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Doctor insights on: Could Increased Water Consumption Cause Pulmonary Edema

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Could increased water consumption cause pulmonary edema?

Could increased water consumption cause pulmonary edema?

Yes: Very likely to happen if you have heart failure or kidney failure. If you have a normal heart and normal kidneys, other problems develop before pulmonary edema. ...Read more

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Dr. Sue Ferranti
605 doctors shared insights

Fluid In The Lungs (Definition)

Fluid around lungs has many causes. It can be exudate(thick i.E pus from infection, malignancy etc) or transudative(heart failure). It may be treated based on the problem found by sampling(thoracentesis). Labs on the fluid help the clinician determine the etiology. For recurring pleural fluid, sometime pleuradesis is necessary to hep prevent recurrance. Need ...Read more


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Can increased water consumption cause pulmonary edema?

Can increased water consumption cause pulmonary  edema?

Depends : You couldn't drink yourself into pulmonary edema if you had a normal heart and kidneys. It would be virtually impossible. If you have heart failure, however, or kidneys that are not functioning normally, then definitely you can get pulmonary edema from too much water consumption. The same goes if you take too much salt and have abnormal heart or kidney function. ...Read more

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How can increased sodium consumption cause pulmonary edema?

How can increased sodium consumption cause pulmonary edema?

Fluid retention: The body has several mechanisms to keep the concentration of salt in the body relatively constant. Excess salt intake may cause the body to activate mechanisms leading to fluid retention in response. The added fluid burden increases the work load on the heart, and if the pumping function is impaired can lead to fluid accumulation in the lungs. ...Read more

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Would drinking too much water affect pulmonary edema?

Would drinking too much water affect pulmonary edema?

Yes: Yes in person with kidney disease or a heart failure. You do have to follow you weight daily which reflect your fluid balance. ...Read more

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Is a pulmonary edema a water retention problem?

Yes: Pulmonary edema is a collection of watery fluid in the lungs. Normally, there is only a small amount of fluid in the lungs and it finally drains out of the lungs into the heart. However, when the heart is not strong or if there is a large amount of extra fluid in the body (like from kidney problems), then fluid can collect in the lungs. It can make it hard to breathe and cause low oxygen levels. ...Read more

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What is the difference between pleural effusion and pulmonary edema? Where does the water accumulates in pul edema?

Different Location: A pleural effusion is fluid around the lungs that collects between the lung and chest wall. Pulmonary edema is fluid that collects in the lung airspaces themselves. Many times, you can have both together. Both cause difficulty with breathing. ...Read more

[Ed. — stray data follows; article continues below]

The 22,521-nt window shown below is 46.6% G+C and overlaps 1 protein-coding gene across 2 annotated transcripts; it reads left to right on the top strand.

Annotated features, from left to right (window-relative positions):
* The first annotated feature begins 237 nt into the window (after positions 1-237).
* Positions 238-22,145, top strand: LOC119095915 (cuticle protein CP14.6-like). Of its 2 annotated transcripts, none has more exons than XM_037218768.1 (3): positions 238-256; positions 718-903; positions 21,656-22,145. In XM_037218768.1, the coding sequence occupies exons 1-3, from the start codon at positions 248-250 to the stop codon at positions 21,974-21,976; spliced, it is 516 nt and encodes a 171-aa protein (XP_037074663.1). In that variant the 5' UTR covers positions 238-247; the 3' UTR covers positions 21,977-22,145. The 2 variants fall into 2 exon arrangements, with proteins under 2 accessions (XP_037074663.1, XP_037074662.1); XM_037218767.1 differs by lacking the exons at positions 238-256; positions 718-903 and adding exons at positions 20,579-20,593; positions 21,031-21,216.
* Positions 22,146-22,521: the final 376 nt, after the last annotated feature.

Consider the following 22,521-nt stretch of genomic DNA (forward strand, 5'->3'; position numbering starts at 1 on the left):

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Could increased pleural fluid cause pulmonary edema, heart failure, or pneumonia?

Could increased pleural fluid cause pulmonary edema, heart failure, or pneumonia?

No, but: Increased pleural fluid (effusion) may be caused by pulmonary edema and heart failure. This is because the heart is unable to pump the blood effectively and fluid backs up in the lungs and leaks out to the pleural space. The fluid can often be relieved by medication. Pneumonia can cause increased fluid as well, which is often infected (empyema). This is removed by a tube in the chest or surgery. ...Read more

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Could forced drinking cause noncardiogenic pulmonary edema in elderlies?

No one should be : Forced to take liquids. If a patient is being assisted with oral intake, care should be taken that the right amounts are being administered fluid overload can cause CHF and pulmonary edema. ...Read more

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Can pneumonia cause acute pulmonary edema?

Pulmonry edema: ...Ist just fluid in your lungs. Usually it refers to fluid from congestion from the heart, but pneumoonia can cause fluid to exude into the infected lung, and thus indirectly cause pulmonary edema. I guess the answer is yes, with an asterisk. ...Read more

Dr. Peter Ihle
2 doctors shared insights

Edema (Definition)

Fluid in the tissues, either caused by something local to the swollen area like an injury or inflammation, or from the body's retention of water. Gravity brings the fluid to the feet & legs in that case. As a general rule, if one foot is swollen, something is wrong with the foot. If both feet are swollen, it's not the feet, but water ...Read more


Dr. David Schleimer
1,498 doctors shared insights

Swelling (Definition)

Swelling is the enlargement of organs, skin, or other body parts. It is caused by a buildup of fluid in the tissues. The extra fluid can lead to a rapid increase in weight over a short period of time (days to weeks). Swelling can occur all over the body (generalized) or only in one part ...Read more